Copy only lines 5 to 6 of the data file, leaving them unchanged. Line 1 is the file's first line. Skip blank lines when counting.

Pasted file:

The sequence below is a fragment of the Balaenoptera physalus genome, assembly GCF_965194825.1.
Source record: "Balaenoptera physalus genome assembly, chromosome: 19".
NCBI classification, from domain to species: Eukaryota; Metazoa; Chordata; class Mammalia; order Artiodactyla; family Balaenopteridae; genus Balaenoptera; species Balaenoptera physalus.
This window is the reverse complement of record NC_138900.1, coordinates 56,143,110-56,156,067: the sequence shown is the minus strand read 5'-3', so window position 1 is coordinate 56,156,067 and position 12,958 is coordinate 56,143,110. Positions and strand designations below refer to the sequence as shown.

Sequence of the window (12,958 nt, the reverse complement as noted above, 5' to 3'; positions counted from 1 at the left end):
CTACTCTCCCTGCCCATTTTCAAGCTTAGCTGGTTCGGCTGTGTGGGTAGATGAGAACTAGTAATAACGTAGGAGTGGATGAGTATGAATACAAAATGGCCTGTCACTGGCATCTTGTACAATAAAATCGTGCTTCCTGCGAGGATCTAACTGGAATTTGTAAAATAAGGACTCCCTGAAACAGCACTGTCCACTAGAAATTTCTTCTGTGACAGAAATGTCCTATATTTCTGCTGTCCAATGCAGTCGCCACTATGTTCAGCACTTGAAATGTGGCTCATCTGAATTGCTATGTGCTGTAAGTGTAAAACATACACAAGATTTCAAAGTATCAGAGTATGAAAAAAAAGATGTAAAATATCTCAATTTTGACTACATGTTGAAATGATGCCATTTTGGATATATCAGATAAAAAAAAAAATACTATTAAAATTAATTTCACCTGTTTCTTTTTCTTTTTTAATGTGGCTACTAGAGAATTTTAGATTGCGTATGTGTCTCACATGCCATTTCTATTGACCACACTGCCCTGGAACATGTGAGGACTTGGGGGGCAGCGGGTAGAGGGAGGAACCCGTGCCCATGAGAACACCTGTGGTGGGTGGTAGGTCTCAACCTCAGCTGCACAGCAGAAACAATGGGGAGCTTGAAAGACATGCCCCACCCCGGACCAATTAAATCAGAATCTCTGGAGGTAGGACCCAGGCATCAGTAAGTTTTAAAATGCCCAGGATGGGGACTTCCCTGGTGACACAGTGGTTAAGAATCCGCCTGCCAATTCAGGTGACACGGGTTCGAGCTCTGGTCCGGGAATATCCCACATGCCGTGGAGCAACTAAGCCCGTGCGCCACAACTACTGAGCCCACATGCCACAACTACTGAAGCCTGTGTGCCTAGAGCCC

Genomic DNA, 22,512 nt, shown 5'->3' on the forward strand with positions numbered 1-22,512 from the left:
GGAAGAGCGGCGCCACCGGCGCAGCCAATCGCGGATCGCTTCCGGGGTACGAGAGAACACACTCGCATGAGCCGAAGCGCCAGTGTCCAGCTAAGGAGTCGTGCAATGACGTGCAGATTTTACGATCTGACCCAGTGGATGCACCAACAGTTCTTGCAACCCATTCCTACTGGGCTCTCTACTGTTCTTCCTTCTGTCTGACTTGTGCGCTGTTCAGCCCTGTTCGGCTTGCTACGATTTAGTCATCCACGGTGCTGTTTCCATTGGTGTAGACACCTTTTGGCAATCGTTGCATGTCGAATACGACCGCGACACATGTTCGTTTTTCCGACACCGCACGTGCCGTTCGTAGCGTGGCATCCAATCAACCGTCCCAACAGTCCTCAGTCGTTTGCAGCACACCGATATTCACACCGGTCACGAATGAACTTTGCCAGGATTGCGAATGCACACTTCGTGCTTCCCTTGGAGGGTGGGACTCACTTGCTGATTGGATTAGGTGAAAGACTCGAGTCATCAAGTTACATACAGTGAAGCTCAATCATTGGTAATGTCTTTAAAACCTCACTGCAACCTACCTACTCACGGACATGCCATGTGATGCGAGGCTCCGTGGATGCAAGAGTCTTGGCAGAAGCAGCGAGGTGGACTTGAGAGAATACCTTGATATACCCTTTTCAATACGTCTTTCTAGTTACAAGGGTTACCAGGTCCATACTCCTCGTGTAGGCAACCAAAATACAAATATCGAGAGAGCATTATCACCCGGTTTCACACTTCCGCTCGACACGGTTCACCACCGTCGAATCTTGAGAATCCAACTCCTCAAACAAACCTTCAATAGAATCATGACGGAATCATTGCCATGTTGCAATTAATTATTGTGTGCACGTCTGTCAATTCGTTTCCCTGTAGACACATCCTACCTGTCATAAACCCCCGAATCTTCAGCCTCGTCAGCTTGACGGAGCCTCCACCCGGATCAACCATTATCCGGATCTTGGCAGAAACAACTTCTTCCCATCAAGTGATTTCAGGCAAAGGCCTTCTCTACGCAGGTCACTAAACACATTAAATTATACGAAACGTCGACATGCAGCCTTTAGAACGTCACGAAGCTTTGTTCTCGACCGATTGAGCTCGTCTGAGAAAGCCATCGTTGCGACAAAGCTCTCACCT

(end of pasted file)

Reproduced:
Sequence of the window (12,958 nt, the reverse complement as noted above, 5' to 3'; positions counted from 1 at the left end):
CTACTCTCCCTGCCCATTTTCAAGCTTAGCTGGTTCGGCTGTGTGGGTAGATGAGAACTAGTAATAACGTAGGAGTGGATGAGTATGAATACAAAATGGCCTGTCACTGGCATCTTGTACAATAAAATCGTGCTTCCTGCGAGGATCTAACTGGAATTTGTAAAATAAGGACTCCCTGAAACAGCACTGTCCACTAGAAATTTCTTCTGTGACAGAAATGTCCTATATTTCTGCTGTCCAATGCAGTCGCCACTATGTTCAGCACTTGAAATGTGGCTCATCTGAATTGCTATGTGCTGTAAGTGTAAAACATACACAAGATTTCAAAGTATCAGAGTATGAAAAAAAAGATGTAAAATATCTCAATTTTGACTACATGTTGAAATGATGCCATTTTGGATATATCAGATAAAAAAAAAAATACTATTAAAATTAATTTCACCTGTTTCTTTTTCTTTTTTAATGTGGCTACTAGAGAATTTTAGATTGCGTATGTGTCTCACATGCCATTTCTATTGACCACACTGCCCTGGAACATGTGAGGACTTGGGGGGCAGCGGGTAGAGGGAGGAACCCGTGCCCATGAGAACACCTGTGGTGGGTGGTAGGTCTCAACCTCAGCTGCACAGCAGAAACAATGGGGAGCTTGAAAGACATGCCCCACCCCGGACCAATTAAATCAGAATCTCTGGAGGTAGGACCCAGGCATCAGTAAGTTTTAAAATGCCCAGGATGGGGACTTCCCTGGTGACACAGTGGTTAAGAATCCGCCTGCCAATTCAGGTGACACGGGTTCGAGCTCTGGTCCGGGAATATCCCACATGCCGTGGAGCAACTAAGCCCGTGCGCCACAACTACTGAGCCCACATGCCACAACTACTGAAGCCTGTGTGCCTAGAGCCC